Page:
Charlie has taken in interest in why I spend time out here huddled up with my little notebook, and picked up and my pen and book, and has graciously given me permission to share a few of his thoughts... " Charlie here. Sitting by the lamp here writing stuff on a nice night, though it is shitting itself outside with rain. I was thinking about my dumb brother and how we discovered he has broken the zipper on my new sleeping bag, he is the only one he used it. Now you can't zipper it up, which is sort of the whole point of a sleeping bag. Mike is pretty cool, his stuff was here but he didn't get here till late, so I thought he might be hurt or dead. Dad didn't seem too worried. It is heaps warmer in here now than when we arrived and the fire looks cool. Me and dad are about to have some big juicy steaks. I bet the way it is raining mum would love it so much as it is raining even harder than last time we were here, and she loves the rain on the tin roof. It is a bit quiet except all the rain, but still lets me focus more. THE END.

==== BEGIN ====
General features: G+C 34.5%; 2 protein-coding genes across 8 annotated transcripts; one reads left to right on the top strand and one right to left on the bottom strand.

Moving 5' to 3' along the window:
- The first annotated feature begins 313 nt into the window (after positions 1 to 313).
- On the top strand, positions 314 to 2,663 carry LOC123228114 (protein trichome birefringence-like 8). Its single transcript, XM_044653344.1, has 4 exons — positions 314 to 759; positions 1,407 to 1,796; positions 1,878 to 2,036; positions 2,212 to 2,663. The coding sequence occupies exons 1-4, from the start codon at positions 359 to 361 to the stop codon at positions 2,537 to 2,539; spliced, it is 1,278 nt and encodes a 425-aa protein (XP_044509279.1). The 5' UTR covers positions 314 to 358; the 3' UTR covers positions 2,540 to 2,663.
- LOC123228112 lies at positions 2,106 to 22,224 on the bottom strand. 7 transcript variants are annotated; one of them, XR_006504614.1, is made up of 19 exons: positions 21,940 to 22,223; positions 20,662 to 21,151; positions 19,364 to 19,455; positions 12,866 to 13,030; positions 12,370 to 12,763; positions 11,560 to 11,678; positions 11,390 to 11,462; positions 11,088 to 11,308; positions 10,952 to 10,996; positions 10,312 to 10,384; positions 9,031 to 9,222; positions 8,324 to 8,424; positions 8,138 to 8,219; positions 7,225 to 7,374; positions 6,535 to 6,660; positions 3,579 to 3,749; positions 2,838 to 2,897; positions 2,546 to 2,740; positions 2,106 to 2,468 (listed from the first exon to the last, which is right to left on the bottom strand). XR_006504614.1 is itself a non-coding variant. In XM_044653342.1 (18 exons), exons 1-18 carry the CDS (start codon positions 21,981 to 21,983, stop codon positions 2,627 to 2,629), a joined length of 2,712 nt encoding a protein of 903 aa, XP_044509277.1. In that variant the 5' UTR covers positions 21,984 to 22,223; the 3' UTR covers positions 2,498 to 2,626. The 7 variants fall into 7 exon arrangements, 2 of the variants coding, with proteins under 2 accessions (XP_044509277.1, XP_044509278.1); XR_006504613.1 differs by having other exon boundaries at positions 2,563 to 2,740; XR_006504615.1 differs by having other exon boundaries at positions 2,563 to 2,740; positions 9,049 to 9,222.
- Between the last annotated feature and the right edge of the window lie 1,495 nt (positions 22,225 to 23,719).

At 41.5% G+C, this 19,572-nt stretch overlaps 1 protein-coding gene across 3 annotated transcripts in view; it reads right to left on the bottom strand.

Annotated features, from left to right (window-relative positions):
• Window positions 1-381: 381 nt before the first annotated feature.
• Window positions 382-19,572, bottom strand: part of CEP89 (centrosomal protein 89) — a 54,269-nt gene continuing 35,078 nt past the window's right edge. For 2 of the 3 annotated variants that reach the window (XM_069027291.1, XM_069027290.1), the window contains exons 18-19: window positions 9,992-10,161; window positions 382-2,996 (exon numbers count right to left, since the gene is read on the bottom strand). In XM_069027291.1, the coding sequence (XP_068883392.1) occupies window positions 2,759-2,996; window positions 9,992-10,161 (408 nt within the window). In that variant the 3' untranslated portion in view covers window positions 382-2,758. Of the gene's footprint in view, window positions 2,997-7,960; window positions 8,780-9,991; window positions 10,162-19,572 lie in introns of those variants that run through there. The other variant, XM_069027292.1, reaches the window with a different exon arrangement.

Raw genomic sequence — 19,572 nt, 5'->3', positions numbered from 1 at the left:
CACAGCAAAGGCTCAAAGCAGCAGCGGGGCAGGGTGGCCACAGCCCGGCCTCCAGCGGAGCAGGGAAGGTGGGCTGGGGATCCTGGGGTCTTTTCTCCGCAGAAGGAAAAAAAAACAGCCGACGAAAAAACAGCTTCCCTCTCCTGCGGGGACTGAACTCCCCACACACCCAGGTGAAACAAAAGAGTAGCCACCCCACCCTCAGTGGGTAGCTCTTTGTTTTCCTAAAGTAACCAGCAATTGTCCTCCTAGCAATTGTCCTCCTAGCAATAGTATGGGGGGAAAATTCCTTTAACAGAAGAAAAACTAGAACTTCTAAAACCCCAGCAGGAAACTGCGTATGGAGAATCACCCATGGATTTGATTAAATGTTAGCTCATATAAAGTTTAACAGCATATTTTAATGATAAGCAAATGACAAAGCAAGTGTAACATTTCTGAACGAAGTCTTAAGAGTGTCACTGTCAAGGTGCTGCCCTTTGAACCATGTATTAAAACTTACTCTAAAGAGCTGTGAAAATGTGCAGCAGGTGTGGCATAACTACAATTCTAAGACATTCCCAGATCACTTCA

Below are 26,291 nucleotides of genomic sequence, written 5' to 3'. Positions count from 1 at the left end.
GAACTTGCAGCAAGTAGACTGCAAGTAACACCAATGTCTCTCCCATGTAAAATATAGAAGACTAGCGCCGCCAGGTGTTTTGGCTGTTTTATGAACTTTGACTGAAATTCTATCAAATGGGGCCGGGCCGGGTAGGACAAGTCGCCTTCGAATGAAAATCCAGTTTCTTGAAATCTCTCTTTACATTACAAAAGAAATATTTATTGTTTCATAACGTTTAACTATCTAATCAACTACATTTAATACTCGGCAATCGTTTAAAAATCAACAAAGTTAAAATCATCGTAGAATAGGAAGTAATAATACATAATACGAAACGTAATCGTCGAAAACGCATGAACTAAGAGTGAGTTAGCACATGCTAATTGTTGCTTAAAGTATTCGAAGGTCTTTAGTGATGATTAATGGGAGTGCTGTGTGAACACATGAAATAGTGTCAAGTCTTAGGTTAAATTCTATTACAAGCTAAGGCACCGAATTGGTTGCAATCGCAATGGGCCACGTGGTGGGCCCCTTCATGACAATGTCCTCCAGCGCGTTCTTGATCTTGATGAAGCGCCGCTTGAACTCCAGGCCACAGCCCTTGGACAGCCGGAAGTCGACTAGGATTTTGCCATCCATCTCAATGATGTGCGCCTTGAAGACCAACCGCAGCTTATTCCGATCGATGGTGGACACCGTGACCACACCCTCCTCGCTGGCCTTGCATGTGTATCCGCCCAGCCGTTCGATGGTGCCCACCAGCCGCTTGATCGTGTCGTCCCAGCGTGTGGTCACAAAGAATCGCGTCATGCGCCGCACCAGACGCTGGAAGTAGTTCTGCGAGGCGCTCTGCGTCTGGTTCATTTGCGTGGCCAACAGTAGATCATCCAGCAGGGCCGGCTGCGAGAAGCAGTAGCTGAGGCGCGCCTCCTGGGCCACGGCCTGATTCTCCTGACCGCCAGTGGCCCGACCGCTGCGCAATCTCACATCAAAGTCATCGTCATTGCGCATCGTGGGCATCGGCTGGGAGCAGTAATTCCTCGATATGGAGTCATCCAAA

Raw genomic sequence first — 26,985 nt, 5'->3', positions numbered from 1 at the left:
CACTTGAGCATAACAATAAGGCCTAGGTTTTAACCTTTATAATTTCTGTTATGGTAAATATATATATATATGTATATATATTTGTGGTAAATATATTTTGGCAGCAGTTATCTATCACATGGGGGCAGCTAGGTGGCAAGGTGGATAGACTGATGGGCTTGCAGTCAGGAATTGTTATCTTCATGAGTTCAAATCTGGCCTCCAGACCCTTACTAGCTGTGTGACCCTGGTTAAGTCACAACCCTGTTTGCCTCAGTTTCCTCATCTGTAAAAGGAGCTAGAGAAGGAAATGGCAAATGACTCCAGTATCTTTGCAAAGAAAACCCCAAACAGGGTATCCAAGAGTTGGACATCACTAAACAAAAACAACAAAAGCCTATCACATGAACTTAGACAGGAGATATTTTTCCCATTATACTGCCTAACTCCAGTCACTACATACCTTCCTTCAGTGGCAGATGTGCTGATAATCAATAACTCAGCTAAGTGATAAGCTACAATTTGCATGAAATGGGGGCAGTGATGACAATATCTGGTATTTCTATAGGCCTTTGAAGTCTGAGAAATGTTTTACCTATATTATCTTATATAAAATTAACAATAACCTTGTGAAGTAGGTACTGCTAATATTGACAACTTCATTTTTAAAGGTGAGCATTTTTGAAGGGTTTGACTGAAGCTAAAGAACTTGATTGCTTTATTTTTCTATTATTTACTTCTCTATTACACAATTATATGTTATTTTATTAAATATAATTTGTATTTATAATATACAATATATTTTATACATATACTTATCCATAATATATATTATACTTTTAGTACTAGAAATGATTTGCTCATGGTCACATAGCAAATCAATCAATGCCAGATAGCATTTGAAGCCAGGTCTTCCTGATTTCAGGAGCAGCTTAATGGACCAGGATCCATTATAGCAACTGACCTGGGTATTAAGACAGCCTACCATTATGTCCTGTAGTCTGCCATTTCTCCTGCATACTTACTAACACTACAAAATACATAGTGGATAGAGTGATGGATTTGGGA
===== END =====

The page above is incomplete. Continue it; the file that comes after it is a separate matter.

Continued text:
The mountain tawhairaunui reaching for the sky against the droplets of rain. The beseeching limbs always remind me of the mountain spirit Herself. Trying to tell us what we refuse to hear. Listen!

Robb: It was a bit more difficult getting my head around returning to the mountains than I thought after my last experience with Taylor. So I am surprised a bit by the notion which overtook me to change my plans and collect Charlie. Maybe the thought of being on my own was more daunting than I thought. But I don't think so, as the thought of being further up the valley on a stormy night in a smaller less posh hut still makes me sigh with a small tinge of regret that it is NOT where I am. Or maybe it was the mountain spirits themselves knowing me better than I know own myself. I like the thought of that for some reason.

Up onto the ridge. A couple days ago this all would have been covered in snow. 600 metres or so. We had a long way to go and did not get into snow until well over 900 metres. Still, the winter forest above heaves and sighs with energy, colour, and steepness!

Charlie looking for snow ahead. Not yet mate!